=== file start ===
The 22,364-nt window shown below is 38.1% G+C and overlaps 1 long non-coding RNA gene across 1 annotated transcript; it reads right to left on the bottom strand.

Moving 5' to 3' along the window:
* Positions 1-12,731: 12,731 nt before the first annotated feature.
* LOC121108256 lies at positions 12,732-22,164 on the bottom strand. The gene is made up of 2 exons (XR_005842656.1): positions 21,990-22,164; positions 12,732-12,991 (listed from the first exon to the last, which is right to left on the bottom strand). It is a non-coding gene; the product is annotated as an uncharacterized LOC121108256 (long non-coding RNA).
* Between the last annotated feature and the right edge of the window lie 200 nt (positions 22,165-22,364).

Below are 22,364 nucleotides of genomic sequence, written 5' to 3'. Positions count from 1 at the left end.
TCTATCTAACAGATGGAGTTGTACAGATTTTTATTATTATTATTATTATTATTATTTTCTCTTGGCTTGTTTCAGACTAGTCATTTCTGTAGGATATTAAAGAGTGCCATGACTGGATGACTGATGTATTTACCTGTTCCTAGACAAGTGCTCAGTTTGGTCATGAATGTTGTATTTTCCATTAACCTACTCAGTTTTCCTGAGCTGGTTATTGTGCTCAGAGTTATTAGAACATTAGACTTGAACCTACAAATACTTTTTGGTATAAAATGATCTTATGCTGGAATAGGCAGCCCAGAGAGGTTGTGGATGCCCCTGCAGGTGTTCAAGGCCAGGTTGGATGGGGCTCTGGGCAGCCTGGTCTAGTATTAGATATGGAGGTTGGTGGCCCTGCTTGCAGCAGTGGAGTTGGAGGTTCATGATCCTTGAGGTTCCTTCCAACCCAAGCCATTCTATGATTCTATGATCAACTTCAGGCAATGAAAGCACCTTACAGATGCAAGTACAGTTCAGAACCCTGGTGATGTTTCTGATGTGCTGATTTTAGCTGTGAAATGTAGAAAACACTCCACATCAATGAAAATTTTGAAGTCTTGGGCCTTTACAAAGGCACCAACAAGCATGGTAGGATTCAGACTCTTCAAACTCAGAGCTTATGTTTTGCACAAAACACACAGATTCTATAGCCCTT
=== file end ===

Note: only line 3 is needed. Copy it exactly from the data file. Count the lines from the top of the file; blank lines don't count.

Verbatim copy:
* Positions 1-12,731: 12,731 nt before the first annotated feature.